Few days ago we saw Nikon announce their smallest and lightest entry level full-frame camera, the D600, at the $2100 price point. Now, Canon has announced a rival in the form of the EOS 6D, their own smallest and lightest entry-level full-frame DSLR selling for the exact same price.
The Canon 6D uses a 36 x 24mm CMOS sensor with a resolution of 20.2 megapixels. It’s lower than the 24.3 megapixels on the D600 sensor but since the sensors are of the same size, it should theoretically give the Canon an advantage in low light situations, as the individual pixels are larger and thus will collect more light.
The autofocus system on the 6D has 11 points, way lower than the 39 points on the D600. Having said that, Canon claims their AF system on the 6D offers the strongest low-light performance of any of their AF systems till date. Canon trumps the Nikon in the max ISO department, where it can go up to ISO 25,600 whereas the Nikon can only go up to 6,400. Both offer the option to go beyond that limit using software tricks, at which point the 6D goes up to ISO 102,400 and the D600 up to ISO 25,600. It remains to be seen how good the images actually are at those sensitivities, however.
Where the Canon really shines is in having GPS and Wi-Fi built into the camera, whereas on the Nikon you would need to buy separate accessories. It’s also the first Canon EOS to include these features. The 6D also has a slightly better 3.2-inch 1024k dot display, compared to the 3.2-inch 921k dot display. Neither displays, however, swivel or have touchscreen functionalities.
The Canon EOS 6D will sell for $2,099 body-only and for $2,899 with the 24-105mm F/4 L lens. Unlike the D600, though, that launches this week, you’ll have to wait until December to get your hands on the 6D.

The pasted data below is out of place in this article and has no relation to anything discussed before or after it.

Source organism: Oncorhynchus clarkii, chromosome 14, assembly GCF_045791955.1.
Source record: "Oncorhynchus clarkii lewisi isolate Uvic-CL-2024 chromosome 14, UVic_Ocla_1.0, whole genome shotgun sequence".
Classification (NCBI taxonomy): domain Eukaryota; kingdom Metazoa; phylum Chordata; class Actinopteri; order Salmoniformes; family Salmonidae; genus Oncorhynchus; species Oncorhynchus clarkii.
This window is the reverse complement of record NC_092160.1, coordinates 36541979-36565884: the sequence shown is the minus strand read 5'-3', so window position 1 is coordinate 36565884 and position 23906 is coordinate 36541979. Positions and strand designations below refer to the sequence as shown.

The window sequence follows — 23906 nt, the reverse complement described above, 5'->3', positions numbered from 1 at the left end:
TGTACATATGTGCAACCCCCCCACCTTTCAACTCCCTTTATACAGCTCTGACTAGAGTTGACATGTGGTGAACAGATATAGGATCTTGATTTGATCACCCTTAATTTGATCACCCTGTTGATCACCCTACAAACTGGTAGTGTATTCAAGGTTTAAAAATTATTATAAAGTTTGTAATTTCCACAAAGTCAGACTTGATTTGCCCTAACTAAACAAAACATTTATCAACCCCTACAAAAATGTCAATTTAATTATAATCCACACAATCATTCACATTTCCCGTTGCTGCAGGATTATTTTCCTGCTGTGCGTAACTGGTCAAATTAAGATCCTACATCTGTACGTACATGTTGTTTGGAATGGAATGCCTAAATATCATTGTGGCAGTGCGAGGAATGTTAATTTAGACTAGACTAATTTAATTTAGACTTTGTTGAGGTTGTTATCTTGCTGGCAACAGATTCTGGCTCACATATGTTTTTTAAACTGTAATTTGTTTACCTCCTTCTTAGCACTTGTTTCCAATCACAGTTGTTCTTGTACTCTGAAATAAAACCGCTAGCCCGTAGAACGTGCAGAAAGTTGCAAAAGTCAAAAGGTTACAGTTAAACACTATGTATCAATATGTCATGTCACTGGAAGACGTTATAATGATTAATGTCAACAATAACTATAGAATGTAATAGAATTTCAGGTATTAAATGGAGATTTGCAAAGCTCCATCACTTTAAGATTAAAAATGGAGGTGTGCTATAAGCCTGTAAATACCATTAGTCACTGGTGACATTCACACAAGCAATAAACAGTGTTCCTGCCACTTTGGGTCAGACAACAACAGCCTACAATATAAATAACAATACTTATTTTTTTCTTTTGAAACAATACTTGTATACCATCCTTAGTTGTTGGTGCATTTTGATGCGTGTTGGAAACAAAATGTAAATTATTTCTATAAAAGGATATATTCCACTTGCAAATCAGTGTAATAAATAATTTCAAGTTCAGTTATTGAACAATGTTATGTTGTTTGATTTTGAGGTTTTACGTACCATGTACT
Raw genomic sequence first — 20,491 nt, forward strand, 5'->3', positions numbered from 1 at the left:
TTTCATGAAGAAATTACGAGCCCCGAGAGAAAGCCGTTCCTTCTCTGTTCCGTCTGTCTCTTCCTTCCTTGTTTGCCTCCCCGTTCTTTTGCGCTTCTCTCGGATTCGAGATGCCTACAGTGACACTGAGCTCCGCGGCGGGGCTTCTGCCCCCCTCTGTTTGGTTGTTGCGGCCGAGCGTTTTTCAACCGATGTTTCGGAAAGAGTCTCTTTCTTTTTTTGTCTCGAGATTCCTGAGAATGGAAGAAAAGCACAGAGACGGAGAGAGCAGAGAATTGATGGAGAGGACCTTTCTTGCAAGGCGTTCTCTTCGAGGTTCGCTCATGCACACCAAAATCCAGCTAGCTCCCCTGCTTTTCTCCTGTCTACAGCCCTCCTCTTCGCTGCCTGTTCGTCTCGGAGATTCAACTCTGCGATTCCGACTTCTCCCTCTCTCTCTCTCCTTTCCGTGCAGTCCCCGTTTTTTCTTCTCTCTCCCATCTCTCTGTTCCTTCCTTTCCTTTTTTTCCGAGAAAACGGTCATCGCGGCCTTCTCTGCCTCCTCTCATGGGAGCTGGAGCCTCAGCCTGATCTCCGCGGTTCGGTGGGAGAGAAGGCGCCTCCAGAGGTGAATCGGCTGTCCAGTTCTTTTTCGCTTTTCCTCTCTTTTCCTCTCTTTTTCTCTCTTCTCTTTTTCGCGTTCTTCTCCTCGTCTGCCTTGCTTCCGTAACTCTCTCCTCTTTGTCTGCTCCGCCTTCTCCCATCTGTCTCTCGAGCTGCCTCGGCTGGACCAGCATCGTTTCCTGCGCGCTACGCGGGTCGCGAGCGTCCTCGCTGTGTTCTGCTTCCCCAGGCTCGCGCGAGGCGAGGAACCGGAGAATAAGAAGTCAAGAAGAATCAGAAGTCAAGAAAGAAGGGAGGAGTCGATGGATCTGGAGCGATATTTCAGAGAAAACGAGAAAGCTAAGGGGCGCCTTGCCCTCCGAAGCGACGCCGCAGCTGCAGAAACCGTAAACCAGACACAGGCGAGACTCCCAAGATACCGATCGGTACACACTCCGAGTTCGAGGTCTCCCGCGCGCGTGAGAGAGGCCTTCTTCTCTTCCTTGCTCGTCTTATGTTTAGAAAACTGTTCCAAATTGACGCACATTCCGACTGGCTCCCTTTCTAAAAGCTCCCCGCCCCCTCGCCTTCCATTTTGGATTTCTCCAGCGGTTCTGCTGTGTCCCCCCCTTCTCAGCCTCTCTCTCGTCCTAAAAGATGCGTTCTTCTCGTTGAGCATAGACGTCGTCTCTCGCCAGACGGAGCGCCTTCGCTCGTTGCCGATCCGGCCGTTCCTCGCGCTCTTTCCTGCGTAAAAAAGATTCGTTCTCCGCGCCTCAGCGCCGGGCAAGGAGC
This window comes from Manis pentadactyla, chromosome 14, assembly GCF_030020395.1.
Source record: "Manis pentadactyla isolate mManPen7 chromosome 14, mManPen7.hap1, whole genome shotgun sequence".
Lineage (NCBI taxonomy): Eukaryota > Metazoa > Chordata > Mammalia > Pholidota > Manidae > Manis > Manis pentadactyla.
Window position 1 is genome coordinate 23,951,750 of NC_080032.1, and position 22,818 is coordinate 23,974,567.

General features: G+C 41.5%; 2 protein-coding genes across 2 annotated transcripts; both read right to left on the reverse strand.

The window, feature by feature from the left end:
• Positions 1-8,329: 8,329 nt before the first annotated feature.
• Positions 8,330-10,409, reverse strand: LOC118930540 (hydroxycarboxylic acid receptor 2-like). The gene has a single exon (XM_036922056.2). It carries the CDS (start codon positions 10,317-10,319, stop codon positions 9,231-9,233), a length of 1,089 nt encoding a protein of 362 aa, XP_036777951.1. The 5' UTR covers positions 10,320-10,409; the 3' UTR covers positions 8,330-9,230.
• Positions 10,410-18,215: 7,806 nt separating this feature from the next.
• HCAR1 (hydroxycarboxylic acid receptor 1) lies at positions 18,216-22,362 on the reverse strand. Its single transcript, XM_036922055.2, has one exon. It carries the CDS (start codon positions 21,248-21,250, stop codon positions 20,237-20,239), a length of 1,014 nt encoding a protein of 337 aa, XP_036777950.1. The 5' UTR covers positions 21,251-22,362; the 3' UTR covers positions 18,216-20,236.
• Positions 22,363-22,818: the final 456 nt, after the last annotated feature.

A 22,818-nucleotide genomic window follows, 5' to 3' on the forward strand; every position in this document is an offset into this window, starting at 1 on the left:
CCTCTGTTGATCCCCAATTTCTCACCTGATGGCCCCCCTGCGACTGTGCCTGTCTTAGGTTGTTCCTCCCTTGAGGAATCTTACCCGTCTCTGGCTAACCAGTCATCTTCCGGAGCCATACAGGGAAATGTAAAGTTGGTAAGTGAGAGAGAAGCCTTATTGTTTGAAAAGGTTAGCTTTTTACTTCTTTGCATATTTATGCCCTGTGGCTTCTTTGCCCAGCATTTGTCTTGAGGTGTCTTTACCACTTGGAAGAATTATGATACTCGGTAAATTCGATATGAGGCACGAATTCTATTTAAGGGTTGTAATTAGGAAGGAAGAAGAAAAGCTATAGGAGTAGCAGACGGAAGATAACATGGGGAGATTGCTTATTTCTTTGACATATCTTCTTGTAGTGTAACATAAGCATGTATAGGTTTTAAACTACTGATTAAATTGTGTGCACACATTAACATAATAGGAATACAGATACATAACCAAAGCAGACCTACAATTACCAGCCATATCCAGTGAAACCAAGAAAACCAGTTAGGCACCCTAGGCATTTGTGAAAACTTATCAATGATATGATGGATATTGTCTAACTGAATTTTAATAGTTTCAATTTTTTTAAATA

The next one is PowerShot G15, part of Canon’s G-series of enthusiast point and shoot cameras that offer the settings and manual modes of a DSLR in a compact body. The G15 has a 12 megapixel, 1/1.7-inch CMOS sensor and a 28-140mm, f/1.8-2.8 lens. The 3.0-inch display has a higher resolution, 920k dot panel compared to the previous G12 but loses the swivel functionality. As before, it has a front dial and full manual control, along with RAW and HDR shooting modes. The G15 can also record 1080p videos.
The PowerShot G15 will go on sale in October for $499.
The PowerShot S110 is the successor to the S100, a point and shoot camera designed for those who don’t want a lot of control options but still expect high quality photos from their camera. The S110 has a slightly updated 12 megapixel sensor from the S100, along with the same 24-100mm, f2.0-5.9 lens and the GPS functionality. What’s new is Wi-Fi and a touchscreen functionality for the 3.0-inch, 461k dot display.
The PowerShot S110 will go on sale in October for $499 and will be sold in black and white.
Lastly, we have the PowerShot SX50 HS, a super zoom camera with a mind-boggling 50x optical zoom. The lens in question is a 24-1200mm equivalent with f3.4-6.5 aperture. Behind this lens sits a 1/2.3-inch, 12.1 megapixel BSI-CMOS sensor. The SX50 HS has a 4.5-stop optical image stabilizer, 1080p video recording with HDMI out, 2.8-inch, 461k dot LCD, as well as manual and RAW shooting modes.
The PowerShot SX50 HS will go on sale in October for $479.